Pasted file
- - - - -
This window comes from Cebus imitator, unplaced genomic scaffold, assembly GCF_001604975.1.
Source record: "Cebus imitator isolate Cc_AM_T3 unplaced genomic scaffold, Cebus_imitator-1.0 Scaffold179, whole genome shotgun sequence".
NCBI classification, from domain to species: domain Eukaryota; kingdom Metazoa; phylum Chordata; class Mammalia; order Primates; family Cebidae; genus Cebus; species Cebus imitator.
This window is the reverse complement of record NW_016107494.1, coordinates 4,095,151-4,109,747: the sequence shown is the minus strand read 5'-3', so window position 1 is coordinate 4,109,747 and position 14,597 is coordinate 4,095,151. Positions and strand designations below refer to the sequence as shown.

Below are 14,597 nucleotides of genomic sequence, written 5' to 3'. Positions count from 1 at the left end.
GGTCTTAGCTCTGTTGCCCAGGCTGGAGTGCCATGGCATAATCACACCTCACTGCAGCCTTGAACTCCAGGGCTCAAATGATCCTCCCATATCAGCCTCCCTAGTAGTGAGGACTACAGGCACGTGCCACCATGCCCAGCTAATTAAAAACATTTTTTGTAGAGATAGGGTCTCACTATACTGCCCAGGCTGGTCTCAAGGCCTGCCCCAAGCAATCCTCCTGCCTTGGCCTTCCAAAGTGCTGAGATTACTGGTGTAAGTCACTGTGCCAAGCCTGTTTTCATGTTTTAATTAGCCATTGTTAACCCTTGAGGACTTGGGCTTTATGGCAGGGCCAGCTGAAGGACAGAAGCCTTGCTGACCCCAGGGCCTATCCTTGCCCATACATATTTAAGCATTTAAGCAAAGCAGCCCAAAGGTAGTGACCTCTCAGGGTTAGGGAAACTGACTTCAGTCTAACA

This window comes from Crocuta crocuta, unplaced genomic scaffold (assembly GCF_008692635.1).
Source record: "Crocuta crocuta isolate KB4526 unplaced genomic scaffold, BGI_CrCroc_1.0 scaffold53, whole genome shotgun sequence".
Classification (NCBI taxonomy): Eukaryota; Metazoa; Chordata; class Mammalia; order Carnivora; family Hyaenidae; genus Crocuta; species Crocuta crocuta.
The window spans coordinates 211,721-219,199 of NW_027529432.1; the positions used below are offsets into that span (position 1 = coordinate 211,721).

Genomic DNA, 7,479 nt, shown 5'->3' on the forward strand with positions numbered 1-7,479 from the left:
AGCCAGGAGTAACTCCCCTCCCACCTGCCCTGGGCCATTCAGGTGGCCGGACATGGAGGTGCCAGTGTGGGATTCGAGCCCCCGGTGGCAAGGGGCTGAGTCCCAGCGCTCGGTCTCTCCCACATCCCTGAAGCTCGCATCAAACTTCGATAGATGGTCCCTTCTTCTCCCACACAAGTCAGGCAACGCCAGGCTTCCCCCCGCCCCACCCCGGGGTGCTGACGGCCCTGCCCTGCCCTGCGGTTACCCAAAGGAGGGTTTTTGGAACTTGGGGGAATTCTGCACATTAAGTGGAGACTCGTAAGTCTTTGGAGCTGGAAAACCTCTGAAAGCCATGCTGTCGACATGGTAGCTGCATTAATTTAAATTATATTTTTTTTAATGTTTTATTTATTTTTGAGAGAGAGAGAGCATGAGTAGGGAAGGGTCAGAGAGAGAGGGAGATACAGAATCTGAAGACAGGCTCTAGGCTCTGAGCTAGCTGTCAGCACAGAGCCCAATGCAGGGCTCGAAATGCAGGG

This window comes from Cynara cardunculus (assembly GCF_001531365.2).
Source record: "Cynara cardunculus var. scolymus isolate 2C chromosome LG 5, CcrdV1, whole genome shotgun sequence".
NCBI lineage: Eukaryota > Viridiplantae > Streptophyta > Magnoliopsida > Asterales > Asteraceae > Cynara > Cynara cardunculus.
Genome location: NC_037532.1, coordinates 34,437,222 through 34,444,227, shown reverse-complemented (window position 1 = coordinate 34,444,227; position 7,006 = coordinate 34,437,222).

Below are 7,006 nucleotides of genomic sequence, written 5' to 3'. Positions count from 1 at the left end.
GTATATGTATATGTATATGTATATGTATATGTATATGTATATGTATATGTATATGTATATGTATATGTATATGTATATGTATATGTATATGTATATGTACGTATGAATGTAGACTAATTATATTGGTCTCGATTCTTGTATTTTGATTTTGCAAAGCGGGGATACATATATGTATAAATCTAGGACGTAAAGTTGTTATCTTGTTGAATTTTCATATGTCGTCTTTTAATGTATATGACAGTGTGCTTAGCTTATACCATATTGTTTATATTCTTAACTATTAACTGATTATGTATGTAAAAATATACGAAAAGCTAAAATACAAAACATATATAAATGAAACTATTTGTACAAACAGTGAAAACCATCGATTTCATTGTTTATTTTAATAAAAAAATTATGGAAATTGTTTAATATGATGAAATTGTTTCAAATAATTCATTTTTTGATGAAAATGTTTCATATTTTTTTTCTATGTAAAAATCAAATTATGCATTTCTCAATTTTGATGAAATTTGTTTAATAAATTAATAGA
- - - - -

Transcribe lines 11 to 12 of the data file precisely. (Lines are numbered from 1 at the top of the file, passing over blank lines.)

Genomic DNA, 7,479 nt, shown 5'->3' on the forward strand with positions numbered 1-7,479 from the left:
AGCCAGGAGTAACTCCCCTCCCACCTGCCCTGGGCCATTCAGGTGGCCGGACATGGAGGTGCCAGTGTGGGATTCGAGCCCCCGGTGGCAAGGGGCTGAGTCCCAGCGCTCGGTCTCTCCCACATCCCTGAAGCTCGCATCAAACTTCGATAGATGGTCCCTTCTTCTCCCACACAAGTCAGGCAACGCCAGGCTTCCCCCCGCCCCACCCCGGGGTGCTGACGGCCCTGCCCTGCCCTGCGGTTACCCAAAGGAGGGTTTTTGGAACTTGGGGGAATTCTGCACATTAAGTGGAGACTCGTAAGTCTTTGGAGCTGGAAAACCTCTGAAAGCCATGCTGTCGACATGGTAGCTGCATTAATTTAAATTATATTTTTTTTAATGTTTTATTTATTTTTGAGAGAGAGAGAGCATGAGTAGGGAAGGGTCAGAGAGAGAGGGAGATACAGAATCTGAAGACAGGCTCTAGGCTCTGAGCTAGCTGTCAGCACAGAGCCCAATGCAGGGCTCGAAATGCAGGG